Kaizen - Under Your Nose - Just Stop to Smell the Flowers
Recent article from the New Yorker discusses how Toyota offers up their continuous improvement system to anyone, going so far as to teach GM and UAW employees...and how we have failed to see why it works by failing to redefine how we think about innovation.
Two notable quotes in this article:
"Fortune, which typically praises the company effusively, has labeled it “stodgy and bureaucratic.” But if Toyota doesn’t look like an innovative company it’s only because our definition of innovation—cool new products and technological breakthroughs, by Steve Jobs-like visionaries—is far too narrow. Toyota’s innovations, by contrast, have focused on process rather than on product, on the factory floor rather than on the showroom. That has made those innovations hard to see. But it hasn’t made them any less powerful.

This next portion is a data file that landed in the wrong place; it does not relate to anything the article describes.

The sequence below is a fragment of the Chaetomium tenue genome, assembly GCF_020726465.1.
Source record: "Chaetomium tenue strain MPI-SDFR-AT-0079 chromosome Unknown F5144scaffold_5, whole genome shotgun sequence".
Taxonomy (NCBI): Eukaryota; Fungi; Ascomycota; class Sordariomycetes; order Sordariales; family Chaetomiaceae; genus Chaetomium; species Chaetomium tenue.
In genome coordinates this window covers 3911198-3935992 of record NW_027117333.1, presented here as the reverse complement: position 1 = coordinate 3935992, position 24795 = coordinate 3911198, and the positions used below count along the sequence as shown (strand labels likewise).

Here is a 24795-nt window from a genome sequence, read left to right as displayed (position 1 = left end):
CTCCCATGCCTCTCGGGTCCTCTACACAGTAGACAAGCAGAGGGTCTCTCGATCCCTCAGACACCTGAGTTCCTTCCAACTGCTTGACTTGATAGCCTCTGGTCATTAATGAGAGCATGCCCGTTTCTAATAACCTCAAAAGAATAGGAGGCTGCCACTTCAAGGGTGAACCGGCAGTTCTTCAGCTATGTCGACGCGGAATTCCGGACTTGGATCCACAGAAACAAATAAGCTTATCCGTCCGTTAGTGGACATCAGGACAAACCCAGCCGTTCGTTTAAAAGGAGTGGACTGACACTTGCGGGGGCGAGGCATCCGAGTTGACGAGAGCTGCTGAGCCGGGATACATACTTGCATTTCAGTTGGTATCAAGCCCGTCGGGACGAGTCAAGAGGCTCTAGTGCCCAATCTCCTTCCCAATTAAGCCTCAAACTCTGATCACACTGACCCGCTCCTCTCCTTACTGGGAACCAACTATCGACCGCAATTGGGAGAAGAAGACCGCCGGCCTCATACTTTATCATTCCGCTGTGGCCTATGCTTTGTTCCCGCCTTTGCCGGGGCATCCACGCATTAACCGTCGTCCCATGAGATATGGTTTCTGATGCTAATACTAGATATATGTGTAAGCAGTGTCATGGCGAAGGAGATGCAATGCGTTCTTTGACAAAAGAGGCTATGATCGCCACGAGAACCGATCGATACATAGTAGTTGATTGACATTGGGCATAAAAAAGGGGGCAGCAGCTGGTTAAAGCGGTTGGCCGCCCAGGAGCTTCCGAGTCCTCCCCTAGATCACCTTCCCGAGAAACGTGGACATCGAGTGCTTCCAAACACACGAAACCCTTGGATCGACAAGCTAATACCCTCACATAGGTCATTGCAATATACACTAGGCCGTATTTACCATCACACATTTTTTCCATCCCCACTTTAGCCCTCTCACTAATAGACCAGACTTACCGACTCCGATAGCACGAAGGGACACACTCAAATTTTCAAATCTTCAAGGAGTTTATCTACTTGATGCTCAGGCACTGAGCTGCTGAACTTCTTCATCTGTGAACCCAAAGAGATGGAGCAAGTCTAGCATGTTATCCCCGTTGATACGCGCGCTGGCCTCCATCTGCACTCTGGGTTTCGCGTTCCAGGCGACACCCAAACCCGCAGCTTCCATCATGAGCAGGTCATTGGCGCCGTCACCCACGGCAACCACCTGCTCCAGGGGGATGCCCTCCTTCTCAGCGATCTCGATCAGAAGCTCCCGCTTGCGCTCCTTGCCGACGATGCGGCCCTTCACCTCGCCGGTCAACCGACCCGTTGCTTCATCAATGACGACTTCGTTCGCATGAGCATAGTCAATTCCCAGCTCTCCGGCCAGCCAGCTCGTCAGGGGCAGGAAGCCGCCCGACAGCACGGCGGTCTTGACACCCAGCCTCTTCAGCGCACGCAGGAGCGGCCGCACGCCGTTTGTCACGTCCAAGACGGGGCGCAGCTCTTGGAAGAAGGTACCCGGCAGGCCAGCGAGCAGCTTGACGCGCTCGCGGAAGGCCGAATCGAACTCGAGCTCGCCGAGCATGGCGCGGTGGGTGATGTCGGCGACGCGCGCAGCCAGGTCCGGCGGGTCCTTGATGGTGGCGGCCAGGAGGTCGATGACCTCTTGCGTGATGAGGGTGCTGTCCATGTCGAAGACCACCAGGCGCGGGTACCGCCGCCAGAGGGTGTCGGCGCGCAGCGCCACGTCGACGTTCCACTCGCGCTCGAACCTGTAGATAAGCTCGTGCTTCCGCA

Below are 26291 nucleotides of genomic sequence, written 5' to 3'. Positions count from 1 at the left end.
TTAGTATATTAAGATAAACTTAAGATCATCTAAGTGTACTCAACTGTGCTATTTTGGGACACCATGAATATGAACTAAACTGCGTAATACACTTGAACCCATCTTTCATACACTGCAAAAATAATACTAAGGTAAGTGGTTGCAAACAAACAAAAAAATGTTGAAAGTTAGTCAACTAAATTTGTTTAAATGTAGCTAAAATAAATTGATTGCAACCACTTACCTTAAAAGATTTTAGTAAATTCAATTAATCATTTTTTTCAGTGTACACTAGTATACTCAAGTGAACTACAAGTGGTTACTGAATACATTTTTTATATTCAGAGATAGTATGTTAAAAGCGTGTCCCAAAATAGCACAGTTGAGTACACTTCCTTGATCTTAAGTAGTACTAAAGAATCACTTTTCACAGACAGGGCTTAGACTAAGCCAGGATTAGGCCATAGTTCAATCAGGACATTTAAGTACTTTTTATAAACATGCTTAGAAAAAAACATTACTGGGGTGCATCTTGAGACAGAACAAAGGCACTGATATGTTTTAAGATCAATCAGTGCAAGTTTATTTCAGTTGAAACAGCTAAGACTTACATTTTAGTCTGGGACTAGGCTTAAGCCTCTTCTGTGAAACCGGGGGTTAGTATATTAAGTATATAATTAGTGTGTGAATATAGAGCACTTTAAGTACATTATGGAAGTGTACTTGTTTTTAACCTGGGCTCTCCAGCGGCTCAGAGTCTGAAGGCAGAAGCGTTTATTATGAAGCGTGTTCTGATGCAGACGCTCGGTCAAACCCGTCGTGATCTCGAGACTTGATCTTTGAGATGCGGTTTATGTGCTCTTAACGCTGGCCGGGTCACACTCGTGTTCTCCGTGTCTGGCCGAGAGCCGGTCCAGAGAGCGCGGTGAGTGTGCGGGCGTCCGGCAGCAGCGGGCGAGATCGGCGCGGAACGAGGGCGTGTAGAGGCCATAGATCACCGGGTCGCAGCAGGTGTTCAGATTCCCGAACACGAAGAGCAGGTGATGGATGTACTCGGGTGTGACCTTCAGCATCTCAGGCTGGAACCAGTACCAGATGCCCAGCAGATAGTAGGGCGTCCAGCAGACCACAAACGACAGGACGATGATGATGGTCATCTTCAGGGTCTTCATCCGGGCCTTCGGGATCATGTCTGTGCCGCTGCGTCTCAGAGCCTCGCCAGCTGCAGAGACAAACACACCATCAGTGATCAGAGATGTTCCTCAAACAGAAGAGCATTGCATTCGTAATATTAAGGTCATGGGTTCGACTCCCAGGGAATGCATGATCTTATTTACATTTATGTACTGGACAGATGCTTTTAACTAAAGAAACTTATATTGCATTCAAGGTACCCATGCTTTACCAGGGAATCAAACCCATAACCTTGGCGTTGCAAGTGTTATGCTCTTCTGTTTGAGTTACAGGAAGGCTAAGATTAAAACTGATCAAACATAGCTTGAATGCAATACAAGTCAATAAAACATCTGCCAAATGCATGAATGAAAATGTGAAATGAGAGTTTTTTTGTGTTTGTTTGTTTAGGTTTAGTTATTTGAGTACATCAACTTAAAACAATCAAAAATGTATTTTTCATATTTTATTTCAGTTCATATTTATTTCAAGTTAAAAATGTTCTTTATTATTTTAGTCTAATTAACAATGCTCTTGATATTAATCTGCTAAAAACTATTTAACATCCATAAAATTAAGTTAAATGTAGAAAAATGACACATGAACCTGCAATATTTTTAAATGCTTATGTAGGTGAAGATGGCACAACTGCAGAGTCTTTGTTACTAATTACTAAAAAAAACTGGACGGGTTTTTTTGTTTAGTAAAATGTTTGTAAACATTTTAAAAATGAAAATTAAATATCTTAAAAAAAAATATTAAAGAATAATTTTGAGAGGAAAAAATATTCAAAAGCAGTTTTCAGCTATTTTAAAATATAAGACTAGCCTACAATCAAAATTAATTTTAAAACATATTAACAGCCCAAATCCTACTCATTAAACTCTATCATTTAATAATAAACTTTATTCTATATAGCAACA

Toyota’s innovative methods may seem mundane, but their sheer relentlessness defeats many companies. That’s why Toyota can afford to hide in plain sight: it knows the system is easy to understand but hard to follow."
This is one of the beautiful things about "old, traditional methods" we find in U.S. management theory. The old stuff works, if only we are relentless in our discipline when it comes to engaging people in the daily identification and elimination of waste. Training Within Industry J-programs are aimed at precisely that task and target the frontline defense in leading the charge against waste.
The unfortunate side of western management is that we take these large steps forward, thinking we are being innovative, when we haven't done the due diligence in operations to insure the process is stable in the first place. Rather, we focus on large financial or technological gains, and then wonder why it all falls apart in the long term.